These are obviously very live issues this week, with the revelation that the NSA and GCHQ routinely obtain, store and analyse our data, often with the connivance of some very familiar – if not perhaps actually trusted – brands. In response, William Hague issued the standard bromide: that the innocent have nothing to fear. And it should be borne in mind that there is a lot to keep track of. The exhibition’s final installation, Chorus, 2013, consists of fifteen columns of Twitter posts, pulsing relentlessly across the field of view while being sorted in different ways. No eye could possibly monitor such action – and this is just a tiny fraction of the stream of data produced every second of every minute of every day. One has to wonder whether, just as to defend everything is to defend nothing, to collect such quantities of data is to render it permanently incomprehensible, certainly for the predictive purposes that some might suggest. So why collect it? So that when your crime is discovered (or more worryingly, defined) the evidence can be found? The innocent do have nothing to fear: but who decides who is innocent? How do I know they’re wrong? The real damage done by propaganda is its erosion of the essential trust that exists in a healthy society between government and the people.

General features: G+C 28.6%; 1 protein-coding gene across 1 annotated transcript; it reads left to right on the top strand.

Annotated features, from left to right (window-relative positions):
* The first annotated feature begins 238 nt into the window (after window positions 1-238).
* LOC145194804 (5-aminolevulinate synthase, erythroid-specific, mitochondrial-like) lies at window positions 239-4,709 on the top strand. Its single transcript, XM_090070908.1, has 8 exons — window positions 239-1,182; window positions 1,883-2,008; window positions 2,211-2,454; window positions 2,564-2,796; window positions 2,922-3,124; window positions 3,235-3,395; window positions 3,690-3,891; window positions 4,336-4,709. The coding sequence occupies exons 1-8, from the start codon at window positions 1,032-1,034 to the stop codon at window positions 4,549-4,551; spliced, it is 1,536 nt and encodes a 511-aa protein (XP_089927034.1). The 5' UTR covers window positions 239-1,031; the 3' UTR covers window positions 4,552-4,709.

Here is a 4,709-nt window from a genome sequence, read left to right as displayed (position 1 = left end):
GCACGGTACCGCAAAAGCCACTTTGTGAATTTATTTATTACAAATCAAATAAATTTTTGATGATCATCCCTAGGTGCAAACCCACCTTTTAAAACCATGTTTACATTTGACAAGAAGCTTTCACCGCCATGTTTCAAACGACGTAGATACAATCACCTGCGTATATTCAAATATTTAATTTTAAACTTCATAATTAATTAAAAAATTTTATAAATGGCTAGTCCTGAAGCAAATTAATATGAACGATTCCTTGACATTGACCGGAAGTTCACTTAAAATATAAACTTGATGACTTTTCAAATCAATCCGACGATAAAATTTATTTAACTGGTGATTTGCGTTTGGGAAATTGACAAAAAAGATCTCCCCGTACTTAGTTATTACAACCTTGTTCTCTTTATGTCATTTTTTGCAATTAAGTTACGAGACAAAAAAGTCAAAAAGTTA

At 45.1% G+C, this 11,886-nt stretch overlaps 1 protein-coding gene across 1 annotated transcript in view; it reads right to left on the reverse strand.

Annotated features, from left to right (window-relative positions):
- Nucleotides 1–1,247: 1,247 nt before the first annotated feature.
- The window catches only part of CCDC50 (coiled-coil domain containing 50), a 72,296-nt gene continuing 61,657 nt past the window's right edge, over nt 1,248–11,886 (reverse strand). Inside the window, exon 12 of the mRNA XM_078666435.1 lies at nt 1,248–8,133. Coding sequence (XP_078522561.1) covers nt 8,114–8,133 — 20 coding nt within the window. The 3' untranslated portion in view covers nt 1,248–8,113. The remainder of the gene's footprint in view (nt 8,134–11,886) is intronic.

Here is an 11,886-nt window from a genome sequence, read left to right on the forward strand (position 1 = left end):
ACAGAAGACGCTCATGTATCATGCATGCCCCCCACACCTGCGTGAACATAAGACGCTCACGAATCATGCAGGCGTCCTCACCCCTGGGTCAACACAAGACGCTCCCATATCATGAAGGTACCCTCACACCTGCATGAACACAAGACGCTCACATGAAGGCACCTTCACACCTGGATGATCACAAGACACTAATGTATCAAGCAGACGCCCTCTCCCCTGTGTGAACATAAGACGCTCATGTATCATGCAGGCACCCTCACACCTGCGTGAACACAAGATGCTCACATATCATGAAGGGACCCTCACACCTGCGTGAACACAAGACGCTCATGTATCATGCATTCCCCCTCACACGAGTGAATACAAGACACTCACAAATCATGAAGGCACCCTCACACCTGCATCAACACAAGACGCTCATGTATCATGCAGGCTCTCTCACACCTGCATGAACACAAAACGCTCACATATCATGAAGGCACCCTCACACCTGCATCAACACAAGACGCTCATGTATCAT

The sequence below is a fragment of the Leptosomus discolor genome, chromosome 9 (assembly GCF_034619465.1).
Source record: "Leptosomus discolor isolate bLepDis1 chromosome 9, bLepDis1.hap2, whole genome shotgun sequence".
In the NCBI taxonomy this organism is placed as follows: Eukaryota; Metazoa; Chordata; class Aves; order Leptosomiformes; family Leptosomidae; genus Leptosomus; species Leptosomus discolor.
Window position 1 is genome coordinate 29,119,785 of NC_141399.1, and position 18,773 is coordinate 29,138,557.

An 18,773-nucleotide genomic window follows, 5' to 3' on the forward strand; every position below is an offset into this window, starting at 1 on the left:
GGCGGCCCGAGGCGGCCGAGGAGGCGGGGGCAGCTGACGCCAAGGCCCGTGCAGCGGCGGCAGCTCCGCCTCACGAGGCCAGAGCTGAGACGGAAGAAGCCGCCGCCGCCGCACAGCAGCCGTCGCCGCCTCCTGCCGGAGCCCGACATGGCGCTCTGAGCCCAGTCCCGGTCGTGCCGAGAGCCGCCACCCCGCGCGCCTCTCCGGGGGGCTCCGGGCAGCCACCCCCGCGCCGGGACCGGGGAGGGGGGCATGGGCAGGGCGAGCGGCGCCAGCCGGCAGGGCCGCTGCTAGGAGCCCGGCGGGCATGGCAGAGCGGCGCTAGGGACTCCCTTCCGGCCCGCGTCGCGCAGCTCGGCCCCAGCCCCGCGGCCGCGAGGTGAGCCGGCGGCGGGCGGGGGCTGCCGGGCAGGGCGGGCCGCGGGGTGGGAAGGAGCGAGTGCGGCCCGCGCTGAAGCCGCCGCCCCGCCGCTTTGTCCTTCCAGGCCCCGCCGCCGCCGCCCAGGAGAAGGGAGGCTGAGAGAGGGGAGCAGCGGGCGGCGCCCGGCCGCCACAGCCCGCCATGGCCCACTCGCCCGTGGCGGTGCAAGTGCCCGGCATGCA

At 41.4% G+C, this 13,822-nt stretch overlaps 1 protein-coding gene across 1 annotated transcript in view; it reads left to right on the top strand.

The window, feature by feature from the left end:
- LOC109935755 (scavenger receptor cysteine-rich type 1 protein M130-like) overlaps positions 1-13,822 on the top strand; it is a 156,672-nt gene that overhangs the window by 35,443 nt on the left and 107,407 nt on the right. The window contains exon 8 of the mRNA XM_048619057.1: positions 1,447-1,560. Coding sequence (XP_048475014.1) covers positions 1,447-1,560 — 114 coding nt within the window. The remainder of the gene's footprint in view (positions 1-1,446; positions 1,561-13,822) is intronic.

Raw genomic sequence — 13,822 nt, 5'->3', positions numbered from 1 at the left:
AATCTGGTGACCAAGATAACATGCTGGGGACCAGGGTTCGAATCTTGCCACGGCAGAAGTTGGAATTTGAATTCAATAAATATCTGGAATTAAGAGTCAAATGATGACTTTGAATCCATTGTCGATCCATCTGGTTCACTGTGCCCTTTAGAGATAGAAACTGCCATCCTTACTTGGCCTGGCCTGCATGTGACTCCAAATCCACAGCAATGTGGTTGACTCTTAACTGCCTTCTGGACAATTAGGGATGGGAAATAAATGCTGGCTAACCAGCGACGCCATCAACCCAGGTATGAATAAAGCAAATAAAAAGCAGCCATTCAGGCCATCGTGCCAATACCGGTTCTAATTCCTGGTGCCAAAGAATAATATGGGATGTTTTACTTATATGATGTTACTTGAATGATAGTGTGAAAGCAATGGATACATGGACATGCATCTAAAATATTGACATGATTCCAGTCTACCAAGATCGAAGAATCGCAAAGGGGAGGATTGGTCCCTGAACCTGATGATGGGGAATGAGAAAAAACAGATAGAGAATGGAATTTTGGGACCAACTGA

Propaganda: Power and Persuasion is at the British Library (www.bl.uk/propaganda) until 17 September, 2013. Adults £9 (£10 with GiftAid donation), Under 18s free, Concessions available.

Ellen Gallagher: AxME is at Tate Modern (www.tate.org.uk) until 1 September. Adults £11, Concessions £9.50.